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A child with multiple liver and spleen nodules during therapy for acute lymphoblastic leukaemia
  1. Laura De Nardi1,
  2. Samuele Naviglio2,
  3. Elena Battistuz1,
  4. Valentina Kiren2,
  5. Elisabetta Cattaruzzi3,
  6. Egidio Barbi4,
  7. Marco Rabusin2
  1. 1 Clinical Department of Medical Surgical and Health Sciences, University of Trieste, Trieste, Italy
  2. 2 Department of Oncohematology, Institute for Maternal and Child Health, IRCCS Burlo Garofolo, Trieste, Italy
  3. 3 Department of Radiology, Institute for Maternal and Child Health, IRCCS Burlo Garofolo, Trieste, Friuli-Venezia Giulia, Italy
  4. 4 Department of Pediatrics, Institute for Maternal and Child Health, IRCCS Burlo Garofolo, Trieste, Italy
  1. Correspondence to Dr Laura De Nardi, University of Trieste, Trieste, Italy; laura.denardi1993{at}gmail.com

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A 6-year-old boy affected by high-risk B cell acute lymphoblastic leukaemia (ALL) was evaluated for persistent, non-localising, abdominal pain after having successfully completed the reinduction phase of high-dose chemotherapy protocol for ALL. On admission, he was in good general condition and afebrile. Physical examination was unremarkable apart from mild abdominal tenderness on palpation at the upper quadrants. Blood tests showed increased C reactive protein (193 mg/L) and ferritin (3286 ng/mL) levels, with normal neutrophil count (2000 /µL) and normal serum transaminases and pancreatic amylase. An infectious disease workup, including blood, urine and stools cultures, blood viral PCR assay, blood galactomannan and beta-D-glucan antigens was negative. A CT of the chest and paranasal sinuses was normal. An abdominal ultrasound showed multiple hypoechoic nodules of 0.5–1 cm diameter, with a feathered border, involving both the liver and the spleen parenchyma (figure 1).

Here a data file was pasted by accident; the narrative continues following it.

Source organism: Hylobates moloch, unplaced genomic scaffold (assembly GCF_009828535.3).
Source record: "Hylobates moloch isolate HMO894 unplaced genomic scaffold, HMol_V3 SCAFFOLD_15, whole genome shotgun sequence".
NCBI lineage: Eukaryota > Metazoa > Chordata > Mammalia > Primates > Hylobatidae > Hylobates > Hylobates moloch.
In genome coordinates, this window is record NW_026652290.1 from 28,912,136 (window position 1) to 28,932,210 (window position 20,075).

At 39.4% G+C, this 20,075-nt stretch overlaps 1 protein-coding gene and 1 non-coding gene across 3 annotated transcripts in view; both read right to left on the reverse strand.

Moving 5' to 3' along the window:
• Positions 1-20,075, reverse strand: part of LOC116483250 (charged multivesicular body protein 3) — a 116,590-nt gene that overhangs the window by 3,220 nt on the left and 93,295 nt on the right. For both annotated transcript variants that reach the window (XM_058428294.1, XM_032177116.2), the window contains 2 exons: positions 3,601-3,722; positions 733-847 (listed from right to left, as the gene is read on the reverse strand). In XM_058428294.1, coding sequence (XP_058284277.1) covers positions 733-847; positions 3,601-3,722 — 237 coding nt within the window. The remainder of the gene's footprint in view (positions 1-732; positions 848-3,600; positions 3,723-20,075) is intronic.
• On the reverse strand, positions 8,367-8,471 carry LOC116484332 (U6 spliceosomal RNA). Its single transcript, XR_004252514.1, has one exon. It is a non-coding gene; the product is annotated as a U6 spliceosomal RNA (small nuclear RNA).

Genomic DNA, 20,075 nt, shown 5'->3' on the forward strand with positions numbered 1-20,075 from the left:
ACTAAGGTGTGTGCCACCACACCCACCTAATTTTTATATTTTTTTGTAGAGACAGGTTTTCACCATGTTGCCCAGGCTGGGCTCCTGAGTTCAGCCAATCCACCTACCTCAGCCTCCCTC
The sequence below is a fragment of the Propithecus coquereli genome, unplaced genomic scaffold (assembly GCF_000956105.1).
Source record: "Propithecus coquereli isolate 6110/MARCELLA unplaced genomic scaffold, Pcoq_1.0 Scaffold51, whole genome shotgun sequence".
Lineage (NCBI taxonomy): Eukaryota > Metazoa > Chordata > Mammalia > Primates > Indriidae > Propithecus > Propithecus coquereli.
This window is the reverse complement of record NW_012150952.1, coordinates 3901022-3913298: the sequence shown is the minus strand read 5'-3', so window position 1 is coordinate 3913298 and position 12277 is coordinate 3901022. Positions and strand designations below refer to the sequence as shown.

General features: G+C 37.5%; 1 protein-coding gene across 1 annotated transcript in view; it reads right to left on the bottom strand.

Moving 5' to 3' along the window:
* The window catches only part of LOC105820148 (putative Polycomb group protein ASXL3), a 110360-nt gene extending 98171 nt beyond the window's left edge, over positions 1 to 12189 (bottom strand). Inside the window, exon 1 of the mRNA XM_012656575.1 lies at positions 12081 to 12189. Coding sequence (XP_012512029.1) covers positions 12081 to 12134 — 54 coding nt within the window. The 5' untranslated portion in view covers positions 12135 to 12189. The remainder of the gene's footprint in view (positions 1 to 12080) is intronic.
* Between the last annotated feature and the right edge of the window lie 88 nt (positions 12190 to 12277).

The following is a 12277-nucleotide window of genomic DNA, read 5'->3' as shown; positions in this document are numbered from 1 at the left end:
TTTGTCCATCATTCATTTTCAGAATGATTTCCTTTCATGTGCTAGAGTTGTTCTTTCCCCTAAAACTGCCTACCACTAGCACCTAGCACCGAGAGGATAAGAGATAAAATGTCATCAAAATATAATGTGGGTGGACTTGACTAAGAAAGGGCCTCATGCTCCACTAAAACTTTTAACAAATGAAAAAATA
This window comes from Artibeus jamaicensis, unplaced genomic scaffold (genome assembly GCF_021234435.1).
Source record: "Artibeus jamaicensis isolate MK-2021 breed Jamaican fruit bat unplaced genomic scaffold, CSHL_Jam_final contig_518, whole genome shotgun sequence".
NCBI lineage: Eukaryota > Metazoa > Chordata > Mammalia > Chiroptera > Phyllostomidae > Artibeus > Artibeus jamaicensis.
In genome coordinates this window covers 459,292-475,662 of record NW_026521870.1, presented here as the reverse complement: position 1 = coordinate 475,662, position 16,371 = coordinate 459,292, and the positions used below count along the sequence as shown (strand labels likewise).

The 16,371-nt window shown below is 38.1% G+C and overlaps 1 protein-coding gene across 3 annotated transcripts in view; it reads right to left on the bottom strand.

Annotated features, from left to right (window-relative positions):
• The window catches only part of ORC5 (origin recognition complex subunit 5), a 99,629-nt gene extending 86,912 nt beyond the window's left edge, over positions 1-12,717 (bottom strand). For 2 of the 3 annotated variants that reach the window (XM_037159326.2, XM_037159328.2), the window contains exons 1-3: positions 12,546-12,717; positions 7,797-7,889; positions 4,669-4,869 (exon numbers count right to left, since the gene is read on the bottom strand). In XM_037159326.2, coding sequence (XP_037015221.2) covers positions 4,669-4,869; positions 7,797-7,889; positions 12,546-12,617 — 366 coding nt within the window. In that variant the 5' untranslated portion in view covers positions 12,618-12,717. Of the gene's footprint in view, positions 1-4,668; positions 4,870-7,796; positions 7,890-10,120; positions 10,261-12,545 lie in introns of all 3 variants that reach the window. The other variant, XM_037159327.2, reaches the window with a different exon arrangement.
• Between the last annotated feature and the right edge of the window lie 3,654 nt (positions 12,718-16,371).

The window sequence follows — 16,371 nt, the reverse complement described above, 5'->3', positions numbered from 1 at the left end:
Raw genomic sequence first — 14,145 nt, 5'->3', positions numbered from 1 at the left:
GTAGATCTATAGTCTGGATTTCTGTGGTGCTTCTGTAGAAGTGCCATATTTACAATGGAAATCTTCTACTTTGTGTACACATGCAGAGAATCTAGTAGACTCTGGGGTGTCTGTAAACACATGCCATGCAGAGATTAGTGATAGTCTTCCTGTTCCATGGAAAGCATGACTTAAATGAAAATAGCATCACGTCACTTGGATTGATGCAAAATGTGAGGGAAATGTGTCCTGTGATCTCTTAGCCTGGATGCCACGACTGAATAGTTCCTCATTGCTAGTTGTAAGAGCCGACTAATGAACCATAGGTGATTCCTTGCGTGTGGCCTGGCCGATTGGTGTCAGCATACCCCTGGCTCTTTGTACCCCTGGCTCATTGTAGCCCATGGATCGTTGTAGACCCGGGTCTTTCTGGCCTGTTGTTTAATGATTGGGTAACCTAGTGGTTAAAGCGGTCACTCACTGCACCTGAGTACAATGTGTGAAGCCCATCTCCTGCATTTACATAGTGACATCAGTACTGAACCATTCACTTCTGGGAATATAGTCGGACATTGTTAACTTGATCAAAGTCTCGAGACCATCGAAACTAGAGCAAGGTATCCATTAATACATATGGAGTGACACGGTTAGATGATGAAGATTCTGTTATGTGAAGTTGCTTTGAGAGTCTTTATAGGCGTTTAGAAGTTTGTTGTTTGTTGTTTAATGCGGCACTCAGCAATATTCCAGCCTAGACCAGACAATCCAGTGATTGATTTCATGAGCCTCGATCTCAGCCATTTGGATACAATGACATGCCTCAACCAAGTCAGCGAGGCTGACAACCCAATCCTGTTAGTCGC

Figure 1

B-mode ultrasound shows multiple hypoechoic nodules 0.5–1 cm of maximum diameter involving hepatic and splenic parenchyma.

Test your knowledge

Question 1

What is the most likely diagnosis?

  1. Leukaemic infiltration

  2. Bartonellosis

  3. Chronic disseminated candidiasis (CDC)

  4. Tuberculosis

Question 2

What would be the next diagnostic step?

  1. Contrast-enhanced MRI

  2. Contrast-enhanced CT

  3. Liver biopsy

  4. Positron emission tomography (PET)

Question 3

How should this child be managed?

  1. Watch and wait

  2. Long-term antimycotic therapy and adjuvant corticosteroids

  3. Antibiotic therapy with doxycycline

  4. Rifampicin, pyrazinamide, ethambutol and isoniazid

Answers can be found on page 2 .

ANSWERS TO THE QUESTIONS ON PAGE 1

Answer 1. C

CDC, also known …

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Footnotes

  • Twitter @SNaviglio

  • Contributors LDN drafted the manuscript. EC performed MR and processed images. EB, VK and MR contributed to the conception of the work. SN and EB critically revised the article for relevant intellectual content.

  • Funding The authors have not declared a specific grant for this research from any funding agency in the public, commercial or not-for-profit sectors.

  • Competing interests None declared.

  • Provenance and peer review Not commissioned; externally peer reviewed.

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